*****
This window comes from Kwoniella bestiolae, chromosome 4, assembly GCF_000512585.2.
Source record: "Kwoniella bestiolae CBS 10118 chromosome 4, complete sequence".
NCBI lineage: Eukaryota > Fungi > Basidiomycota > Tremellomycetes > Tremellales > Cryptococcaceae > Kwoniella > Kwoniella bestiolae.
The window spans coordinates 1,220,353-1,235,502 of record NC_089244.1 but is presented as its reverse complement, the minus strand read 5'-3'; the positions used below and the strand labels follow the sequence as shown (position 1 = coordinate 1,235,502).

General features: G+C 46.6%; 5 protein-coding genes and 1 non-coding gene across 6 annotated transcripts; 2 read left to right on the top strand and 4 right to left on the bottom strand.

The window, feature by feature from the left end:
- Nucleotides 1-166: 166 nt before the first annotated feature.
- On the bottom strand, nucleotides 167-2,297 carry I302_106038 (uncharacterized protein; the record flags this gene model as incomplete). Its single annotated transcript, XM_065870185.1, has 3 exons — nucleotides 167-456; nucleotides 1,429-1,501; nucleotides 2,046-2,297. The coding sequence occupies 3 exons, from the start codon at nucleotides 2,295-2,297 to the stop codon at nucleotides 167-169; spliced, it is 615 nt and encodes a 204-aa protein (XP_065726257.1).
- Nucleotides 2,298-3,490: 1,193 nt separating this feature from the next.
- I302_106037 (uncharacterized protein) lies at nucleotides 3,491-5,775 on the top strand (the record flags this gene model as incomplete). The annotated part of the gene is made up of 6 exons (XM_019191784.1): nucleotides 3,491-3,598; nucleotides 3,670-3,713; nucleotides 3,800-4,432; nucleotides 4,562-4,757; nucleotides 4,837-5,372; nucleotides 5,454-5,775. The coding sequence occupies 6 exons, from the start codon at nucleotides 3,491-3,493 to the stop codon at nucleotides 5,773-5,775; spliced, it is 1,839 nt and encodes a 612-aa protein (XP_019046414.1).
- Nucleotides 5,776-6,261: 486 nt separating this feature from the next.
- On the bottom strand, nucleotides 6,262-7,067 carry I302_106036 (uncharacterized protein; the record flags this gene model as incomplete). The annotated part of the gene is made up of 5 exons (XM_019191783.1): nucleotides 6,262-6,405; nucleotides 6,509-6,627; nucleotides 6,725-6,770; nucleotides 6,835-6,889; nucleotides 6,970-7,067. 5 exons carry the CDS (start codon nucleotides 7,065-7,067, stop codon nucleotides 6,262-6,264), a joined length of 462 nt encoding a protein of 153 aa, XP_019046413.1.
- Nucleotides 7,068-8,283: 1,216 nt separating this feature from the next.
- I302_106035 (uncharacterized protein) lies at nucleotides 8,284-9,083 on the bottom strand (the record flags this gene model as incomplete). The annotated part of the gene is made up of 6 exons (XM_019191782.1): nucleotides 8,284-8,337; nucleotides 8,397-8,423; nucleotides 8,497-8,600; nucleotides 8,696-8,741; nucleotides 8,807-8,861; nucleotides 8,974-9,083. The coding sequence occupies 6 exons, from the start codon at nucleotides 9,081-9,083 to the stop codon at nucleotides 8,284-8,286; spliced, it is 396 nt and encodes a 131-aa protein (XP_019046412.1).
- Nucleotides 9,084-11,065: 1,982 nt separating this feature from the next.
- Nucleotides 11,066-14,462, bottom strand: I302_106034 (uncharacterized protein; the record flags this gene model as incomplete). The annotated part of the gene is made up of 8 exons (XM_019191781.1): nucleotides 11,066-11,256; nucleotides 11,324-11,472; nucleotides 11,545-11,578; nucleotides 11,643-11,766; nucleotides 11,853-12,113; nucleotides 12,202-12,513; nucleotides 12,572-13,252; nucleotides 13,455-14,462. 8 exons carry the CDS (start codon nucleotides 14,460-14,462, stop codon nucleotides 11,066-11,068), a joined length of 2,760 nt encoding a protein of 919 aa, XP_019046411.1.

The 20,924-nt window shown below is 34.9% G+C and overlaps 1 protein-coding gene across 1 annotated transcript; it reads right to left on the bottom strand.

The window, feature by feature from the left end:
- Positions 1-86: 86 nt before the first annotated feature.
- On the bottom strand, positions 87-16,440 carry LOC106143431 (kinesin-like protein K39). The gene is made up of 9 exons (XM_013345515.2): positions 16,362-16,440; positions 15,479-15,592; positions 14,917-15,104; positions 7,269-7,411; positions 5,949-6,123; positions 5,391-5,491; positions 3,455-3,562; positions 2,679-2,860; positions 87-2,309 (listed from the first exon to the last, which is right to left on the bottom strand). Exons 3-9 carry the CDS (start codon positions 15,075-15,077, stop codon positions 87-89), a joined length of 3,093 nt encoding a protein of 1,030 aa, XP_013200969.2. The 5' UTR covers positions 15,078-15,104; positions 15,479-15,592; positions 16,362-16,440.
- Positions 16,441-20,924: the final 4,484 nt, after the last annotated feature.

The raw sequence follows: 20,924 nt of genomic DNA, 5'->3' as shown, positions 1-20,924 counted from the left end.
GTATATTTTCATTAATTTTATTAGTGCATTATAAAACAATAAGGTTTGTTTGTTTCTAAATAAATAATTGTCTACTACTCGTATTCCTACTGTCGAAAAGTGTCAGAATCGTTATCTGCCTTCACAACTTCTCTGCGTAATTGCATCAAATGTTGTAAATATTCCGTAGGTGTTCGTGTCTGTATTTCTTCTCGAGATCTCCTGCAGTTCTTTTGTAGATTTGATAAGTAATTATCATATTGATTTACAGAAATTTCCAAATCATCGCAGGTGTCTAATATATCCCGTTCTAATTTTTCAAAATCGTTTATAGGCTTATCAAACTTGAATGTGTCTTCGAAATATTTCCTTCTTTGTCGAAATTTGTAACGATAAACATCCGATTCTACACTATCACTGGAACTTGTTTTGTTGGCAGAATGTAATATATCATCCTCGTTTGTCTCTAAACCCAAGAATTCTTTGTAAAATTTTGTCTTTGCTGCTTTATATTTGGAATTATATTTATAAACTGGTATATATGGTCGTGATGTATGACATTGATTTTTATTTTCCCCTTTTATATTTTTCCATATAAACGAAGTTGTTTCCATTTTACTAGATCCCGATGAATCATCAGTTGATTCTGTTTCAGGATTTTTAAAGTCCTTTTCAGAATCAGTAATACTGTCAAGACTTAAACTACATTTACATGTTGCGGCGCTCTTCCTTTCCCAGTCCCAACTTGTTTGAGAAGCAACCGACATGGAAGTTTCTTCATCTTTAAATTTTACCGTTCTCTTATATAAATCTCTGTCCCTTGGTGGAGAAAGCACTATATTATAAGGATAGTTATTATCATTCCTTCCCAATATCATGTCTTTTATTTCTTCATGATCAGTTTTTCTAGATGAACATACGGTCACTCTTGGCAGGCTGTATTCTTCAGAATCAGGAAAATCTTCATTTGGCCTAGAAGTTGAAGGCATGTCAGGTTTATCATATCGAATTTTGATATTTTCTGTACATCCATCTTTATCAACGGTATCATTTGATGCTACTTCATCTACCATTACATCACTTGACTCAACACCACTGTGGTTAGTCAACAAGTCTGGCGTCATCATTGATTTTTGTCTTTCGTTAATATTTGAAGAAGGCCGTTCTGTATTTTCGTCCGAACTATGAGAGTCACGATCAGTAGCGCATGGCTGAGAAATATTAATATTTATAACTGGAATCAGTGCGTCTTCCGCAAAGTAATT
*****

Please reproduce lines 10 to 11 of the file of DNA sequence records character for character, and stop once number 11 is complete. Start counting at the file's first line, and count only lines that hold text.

- I302_106037 (uncharacterized protein) lies at nucleotides 3,491-5,775 on the top strand (the record flags this gene model as incomplete). The annotated part of the gene is made up of 6 exons (XM_019191784.1): nucleotides 3,491-3,598; nucleotides 3,670-3,713; nucleotides 3,800-4,432; nucleotides 4,562-4,757; nucleotides 4,837-5,372; nucleotides 5,454-5,775. The coding sequence occupies 6 exons, from the start codon at nucleotides 3,491-3,493 to the stop codon at nucleotides 5,773-5,775; spliced, it is 1,839 nt and encodes a 612-aa protein (XP_019046414.1).
- Nucleotides 5,776-6,261: 486 nt separating this feature from the next.